With only a few weeks left before spring arrives, thousands of households are gearing up for their annual purging and polishing for a clean start to the new season. Our question is: why does this time-honored tradition only apply to the domestic and not the job hunt?
Even if you’re not actively looking outside of your current professional role, it’s always best to be your freshest in the event that the perfect opportunity lands in your inbox. Some things you might consider dusting off or cleaning up this spring if you end up preparing for a job hunt:
Despite hype that your Linkedin and social media presence are all you should worry about, there is no disputing the importance of a resume when it comes to the job hunt, interviewing and landing your next big role. It’s the best, most complete representation of your professional self, and chances are that the SVP looking to hire you wants to read through your resume rather than your Facebook page or Twitter feed when reviewing your credentials. So, if you haven’t looked at your resume in a few years, or don’t even know where to find it, it’s time for a tune-up. Without it, your network won’t be able to highlight your profile, executive search firms won’t present you to clients, and slowing the process to make your edits could mean a lost chance at a great opportunity.
Now to address the hype around your Linkedin and social media presence – yes, how you appear online is also important. Say that SVP (or someone on his team) Googles your name – are you making it easier or harder for him / her to hire you? It’s up to each individual how active or present to be online, but the safest bet is to assume anything you post, tweet, etc. – or that is posted about you – is fair game. Google yourself, make sure you have a handle on your online presence, and that you are proactively tailoring it (however small or large it may be) so that it will only help you, not hurt you.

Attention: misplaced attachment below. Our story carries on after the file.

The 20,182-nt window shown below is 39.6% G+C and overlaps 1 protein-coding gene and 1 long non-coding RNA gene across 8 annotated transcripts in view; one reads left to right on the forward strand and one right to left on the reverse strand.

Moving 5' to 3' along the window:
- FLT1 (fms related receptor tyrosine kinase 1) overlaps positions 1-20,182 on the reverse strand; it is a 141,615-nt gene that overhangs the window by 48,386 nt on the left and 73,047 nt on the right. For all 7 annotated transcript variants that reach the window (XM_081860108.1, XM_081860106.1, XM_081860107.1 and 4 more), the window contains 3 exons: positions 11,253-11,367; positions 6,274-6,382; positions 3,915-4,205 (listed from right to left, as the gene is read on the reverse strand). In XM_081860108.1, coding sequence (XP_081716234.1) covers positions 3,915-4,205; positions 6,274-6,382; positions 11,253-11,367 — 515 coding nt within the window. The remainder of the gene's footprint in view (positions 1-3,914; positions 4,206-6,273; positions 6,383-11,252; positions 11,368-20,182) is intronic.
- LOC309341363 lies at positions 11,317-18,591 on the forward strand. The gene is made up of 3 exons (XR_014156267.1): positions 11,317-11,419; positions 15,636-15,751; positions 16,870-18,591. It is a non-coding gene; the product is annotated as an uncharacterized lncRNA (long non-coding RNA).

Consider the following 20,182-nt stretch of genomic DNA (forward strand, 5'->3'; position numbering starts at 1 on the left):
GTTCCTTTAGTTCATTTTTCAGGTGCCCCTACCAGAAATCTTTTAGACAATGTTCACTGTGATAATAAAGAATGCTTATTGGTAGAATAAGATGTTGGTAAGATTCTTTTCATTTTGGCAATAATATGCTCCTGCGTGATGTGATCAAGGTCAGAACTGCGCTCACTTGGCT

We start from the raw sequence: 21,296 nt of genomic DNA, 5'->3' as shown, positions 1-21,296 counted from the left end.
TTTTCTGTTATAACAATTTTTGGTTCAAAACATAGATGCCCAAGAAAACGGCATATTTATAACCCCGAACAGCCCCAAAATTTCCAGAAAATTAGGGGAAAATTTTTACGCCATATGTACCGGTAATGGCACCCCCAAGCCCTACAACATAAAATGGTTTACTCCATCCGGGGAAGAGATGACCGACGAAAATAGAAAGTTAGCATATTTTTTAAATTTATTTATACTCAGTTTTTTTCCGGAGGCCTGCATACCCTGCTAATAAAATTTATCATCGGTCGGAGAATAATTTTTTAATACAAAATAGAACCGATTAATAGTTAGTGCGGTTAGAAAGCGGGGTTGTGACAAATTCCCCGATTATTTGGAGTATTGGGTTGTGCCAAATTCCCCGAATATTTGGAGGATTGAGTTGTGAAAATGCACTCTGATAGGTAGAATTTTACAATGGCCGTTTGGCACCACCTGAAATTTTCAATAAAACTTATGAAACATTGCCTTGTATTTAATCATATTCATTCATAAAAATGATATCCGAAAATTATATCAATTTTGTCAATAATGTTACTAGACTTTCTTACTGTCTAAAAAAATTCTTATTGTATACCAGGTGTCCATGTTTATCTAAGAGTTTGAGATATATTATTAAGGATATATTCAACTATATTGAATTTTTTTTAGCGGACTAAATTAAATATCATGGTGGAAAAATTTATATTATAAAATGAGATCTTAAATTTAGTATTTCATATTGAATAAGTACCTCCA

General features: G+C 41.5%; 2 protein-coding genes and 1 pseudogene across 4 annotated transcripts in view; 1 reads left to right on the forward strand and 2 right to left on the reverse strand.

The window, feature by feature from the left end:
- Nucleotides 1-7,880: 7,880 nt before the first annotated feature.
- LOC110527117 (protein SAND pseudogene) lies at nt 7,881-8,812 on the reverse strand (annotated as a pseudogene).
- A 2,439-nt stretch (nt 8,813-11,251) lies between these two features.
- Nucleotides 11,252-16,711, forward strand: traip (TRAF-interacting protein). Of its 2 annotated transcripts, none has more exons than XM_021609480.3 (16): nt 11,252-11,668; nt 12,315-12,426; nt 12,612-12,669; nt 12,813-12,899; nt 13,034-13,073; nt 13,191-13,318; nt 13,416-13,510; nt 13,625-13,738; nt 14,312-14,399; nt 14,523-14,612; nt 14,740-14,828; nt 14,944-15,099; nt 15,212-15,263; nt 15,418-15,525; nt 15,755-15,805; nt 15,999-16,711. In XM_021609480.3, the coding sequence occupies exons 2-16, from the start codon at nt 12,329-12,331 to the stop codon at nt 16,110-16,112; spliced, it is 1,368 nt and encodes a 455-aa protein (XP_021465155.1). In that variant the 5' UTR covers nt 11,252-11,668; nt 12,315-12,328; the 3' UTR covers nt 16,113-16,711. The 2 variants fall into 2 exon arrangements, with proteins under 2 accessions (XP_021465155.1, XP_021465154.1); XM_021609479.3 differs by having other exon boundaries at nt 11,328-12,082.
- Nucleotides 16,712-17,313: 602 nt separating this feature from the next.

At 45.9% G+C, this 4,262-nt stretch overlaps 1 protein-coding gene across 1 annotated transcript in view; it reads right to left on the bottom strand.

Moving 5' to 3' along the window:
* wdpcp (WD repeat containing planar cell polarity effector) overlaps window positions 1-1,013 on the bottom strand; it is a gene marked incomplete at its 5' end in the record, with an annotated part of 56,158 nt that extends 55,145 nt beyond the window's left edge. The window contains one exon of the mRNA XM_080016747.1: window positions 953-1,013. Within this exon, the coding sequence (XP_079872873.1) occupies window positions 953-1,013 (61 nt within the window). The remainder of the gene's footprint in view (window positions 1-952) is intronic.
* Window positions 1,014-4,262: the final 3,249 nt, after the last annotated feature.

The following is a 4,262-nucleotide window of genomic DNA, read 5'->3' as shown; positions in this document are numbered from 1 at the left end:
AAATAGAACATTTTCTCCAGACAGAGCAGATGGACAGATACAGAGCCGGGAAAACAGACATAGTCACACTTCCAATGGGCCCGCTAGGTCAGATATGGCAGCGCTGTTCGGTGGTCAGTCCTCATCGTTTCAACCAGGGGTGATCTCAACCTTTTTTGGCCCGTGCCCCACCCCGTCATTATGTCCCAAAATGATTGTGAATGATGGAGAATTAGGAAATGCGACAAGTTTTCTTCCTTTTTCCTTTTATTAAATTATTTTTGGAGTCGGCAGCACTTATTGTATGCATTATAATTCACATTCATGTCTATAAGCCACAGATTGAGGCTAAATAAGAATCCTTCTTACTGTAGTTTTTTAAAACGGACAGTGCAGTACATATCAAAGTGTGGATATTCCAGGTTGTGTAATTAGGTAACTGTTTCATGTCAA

Your Interviewing Skills
If it has been 3 years since your last interview, or since the last time you really applied for something that you wanted, then remember how much hard work you used to put into your interviewing prep. Now that you are more senior, do you think expectations around your communication skills, body language, etc. will be lower or higher? Make sure to have a succinct, prepared answer for what you have achieved and where you would like to go, whether you’d like to stay within your own firm or move on to something different. Which brings us to….
What You Actually Want
This does not mean you need to know exactly what you would like your next step or role to be. People are approached with opportunities outside of their set ideal all of the time, and those who are open-minded might find themselves happier, making more money, and with a faster path in a role they had never anticipated. What we’re getting at are the core things that motivate you, drive you, and make you happy. Ideally, these select items will help shape the roles, industries, or companies you may target down the road, and you’ll be able to concisely communicate what you want and why you want it to whoever asks. If you’ve had your head down for a while, consider what you want, and consequently what you are willing to give in order to get there.